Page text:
New Thought on Type and an Introduction

Subject: New Thought on Type and an Introduction
From: Frank Stearns <franks -at- PACIFIER -dot- RAIN -dot- COM>
Date: Tue, 9 Nov 1993 08:10:27 -0800

Friends -

I wish this list had been available 20 years ago when I started contract
writing and editing. Such a group would have been good support for
someone "learning in the trenches".

While still doing some real writing and editing (I joined this list to
"keep up"), in recent years more of my time has gone into developing
special tools for FrameMaker users. If you'll indulge a gentle commercial
message: I have an automatic hypertext linker (has more features than
4.0's new built-in linker), and also a FrameMaker-to-Ascii filter (this
one does tables). Other new tools are currently under development. On
request I'll send more info on what's now available. (Currently, all
tools are for DOS or UNIX only.)


One thing I've not seen in the "typeface" thread is the impact of
document production/delivery methods. Is the document going out on paper?
Electronically? Both? If paper, how are you reproducing the material?
Offset? Photocopy? Direct image? If for screen use, what is the worst
case resolution? Color usage? Can you find faces that will serve both

Demands for fast turns and low volume mean that lower-resolution methods
are common (photocopy, 72 dpi screens, etc). 2500 or 1250 line offset
typically happens only for large runs of stable documents with plenty of
lead time. How many of those have you done lately??

While not a governing factor, "noise" in the production chain should be
considered in font selection. What was once a pleasing visual experience
output from a 400 dpi laser printer can get ugly fast when reproduced by
poor copiers, or when rendered on a 72 or even a 100 dpi screen.

I try to get "production worst case" for the paper and screen designs I
do for my clients. We see if serifs will hold and look good -- or if the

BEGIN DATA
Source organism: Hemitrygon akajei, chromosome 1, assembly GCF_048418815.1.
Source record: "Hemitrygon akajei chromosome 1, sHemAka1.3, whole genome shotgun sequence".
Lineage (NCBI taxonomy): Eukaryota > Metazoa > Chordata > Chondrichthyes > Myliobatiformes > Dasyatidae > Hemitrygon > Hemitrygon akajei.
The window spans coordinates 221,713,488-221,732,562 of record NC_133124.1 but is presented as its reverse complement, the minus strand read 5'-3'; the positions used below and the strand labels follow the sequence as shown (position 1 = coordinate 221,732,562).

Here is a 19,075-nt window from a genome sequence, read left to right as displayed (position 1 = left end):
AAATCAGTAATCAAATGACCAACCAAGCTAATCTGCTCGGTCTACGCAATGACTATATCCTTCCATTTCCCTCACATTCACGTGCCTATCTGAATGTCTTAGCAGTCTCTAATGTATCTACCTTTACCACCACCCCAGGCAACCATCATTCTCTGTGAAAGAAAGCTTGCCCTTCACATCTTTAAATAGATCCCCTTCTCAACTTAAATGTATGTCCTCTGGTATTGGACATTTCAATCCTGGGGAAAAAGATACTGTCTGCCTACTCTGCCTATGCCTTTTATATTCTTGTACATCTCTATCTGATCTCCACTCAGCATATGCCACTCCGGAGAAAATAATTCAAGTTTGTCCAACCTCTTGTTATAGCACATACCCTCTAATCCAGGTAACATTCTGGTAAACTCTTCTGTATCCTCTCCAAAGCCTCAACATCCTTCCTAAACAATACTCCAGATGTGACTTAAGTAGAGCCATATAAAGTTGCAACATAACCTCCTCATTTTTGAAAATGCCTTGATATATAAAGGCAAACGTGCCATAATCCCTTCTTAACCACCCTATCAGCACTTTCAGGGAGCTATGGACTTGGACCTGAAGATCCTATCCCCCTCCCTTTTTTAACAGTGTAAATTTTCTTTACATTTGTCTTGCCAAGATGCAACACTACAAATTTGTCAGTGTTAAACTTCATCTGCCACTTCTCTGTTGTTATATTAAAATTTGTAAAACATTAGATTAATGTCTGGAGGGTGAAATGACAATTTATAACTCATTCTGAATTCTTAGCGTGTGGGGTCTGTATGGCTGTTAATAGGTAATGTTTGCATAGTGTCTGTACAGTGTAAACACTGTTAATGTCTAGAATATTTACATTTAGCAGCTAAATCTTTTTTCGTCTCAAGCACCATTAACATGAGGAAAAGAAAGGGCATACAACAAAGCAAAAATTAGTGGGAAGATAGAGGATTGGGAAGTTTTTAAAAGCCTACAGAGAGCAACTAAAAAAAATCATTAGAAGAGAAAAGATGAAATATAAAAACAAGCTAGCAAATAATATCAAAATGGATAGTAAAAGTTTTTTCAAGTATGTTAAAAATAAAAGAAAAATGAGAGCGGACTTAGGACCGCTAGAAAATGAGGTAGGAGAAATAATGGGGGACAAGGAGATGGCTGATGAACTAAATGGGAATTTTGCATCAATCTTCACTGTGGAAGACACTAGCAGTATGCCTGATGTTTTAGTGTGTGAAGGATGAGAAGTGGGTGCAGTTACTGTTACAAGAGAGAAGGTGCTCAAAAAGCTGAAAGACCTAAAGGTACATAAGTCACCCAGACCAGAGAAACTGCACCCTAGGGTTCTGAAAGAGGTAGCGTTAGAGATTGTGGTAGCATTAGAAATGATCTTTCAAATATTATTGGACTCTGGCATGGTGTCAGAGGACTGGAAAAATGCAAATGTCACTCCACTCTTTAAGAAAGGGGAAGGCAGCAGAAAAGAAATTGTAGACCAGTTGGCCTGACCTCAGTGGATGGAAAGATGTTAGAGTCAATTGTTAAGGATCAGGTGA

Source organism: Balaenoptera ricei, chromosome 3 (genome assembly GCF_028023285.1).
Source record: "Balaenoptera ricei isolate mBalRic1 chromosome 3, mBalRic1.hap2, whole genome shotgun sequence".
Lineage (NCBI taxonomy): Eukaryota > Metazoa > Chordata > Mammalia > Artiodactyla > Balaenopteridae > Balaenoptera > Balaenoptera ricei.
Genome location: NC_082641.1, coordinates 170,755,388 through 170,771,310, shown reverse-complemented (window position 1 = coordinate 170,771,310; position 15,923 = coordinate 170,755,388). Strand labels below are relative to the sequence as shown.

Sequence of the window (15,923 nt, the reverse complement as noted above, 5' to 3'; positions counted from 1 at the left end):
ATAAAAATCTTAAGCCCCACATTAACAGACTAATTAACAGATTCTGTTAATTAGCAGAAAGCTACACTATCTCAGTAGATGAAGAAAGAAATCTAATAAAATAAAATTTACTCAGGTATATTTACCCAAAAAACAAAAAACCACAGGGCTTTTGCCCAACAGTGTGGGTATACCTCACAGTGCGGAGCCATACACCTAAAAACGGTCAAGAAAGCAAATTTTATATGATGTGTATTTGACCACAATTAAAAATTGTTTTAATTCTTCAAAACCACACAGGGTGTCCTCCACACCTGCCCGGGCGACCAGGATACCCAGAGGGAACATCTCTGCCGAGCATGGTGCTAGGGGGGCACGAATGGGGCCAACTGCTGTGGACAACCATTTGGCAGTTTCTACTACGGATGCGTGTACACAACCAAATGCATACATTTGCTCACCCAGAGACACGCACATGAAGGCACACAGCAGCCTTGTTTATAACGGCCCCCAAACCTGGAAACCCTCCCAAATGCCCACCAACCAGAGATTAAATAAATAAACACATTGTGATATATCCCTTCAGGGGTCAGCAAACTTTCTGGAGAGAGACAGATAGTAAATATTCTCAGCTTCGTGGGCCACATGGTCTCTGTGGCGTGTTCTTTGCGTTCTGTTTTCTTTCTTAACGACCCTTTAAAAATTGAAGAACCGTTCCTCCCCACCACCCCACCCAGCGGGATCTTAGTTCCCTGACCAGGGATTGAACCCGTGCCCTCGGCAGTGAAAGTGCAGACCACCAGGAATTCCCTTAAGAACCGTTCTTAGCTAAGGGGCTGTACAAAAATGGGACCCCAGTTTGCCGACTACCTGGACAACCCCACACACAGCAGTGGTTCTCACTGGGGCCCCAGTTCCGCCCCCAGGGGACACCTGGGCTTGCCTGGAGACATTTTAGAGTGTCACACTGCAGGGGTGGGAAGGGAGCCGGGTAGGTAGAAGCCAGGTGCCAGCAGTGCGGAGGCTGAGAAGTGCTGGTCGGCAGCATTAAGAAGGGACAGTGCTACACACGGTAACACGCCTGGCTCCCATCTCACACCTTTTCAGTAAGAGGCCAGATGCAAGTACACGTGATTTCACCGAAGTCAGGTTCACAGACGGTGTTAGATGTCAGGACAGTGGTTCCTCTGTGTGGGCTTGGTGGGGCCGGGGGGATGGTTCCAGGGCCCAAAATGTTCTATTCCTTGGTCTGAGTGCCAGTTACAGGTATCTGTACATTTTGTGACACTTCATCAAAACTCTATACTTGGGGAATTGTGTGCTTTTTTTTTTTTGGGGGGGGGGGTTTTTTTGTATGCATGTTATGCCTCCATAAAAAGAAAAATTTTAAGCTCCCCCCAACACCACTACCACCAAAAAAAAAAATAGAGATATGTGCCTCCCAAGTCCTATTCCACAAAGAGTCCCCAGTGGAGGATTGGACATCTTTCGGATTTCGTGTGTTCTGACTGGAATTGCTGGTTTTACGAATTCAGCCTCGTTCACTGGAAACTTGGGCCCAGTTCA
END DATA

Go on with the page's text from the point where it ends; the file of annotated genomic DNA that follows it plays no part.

serifs look like toner problems or stuck bits in a frame buffer. With
displays I also try to see how screen font metrics affect text at
different magnifications. (This is important for both end users and
writers -- can the user read the text effortlessly? Will the writer's
eyes survive a revision cycle?)

One leans towards sans serif in some instances. There's simply less to go
wrong. But if your serif type holds up, by all means use it.

Pleasant online text displays can be tricky. The majority of serif screen
fonts (and many sans serif screen fonts) really don't look very good. You
might find a serif face that looks great at 10 pt on screen, but the
11 pt of that same face looks ugly. Poor width tables and bad rounding
cause many problems; relatively low resolution screens don't help.
(Hardware is different; your mileage may vary.)

Display postscript is a step in the right direction, but the limit is
still set to the resolution of the underlying hardware.

The moral of the story is that we can't ignore the production part of the
font mix until such time as 4000x3000 screens are common (requires a lot
of raw power but we'll get there some day), and 1250 line laser printers
and copiers are standard (we're nearly halfway there now).

That aside, we never will be able to do much about poorly maintained
image setters or end users with eighteen months of dust and smudges on
their displays. :)

We've found it helpful to keep these things in mind when doing page

| Frank Stearns Developers of Tools for FrameMaker(r) |
| Frank Stearns Associates Custom Tools |
| 206/892-3970 Designers of Online Environments |
| franks -at- pacifier -dot- rain -dot- com Contract Writers and Editors |

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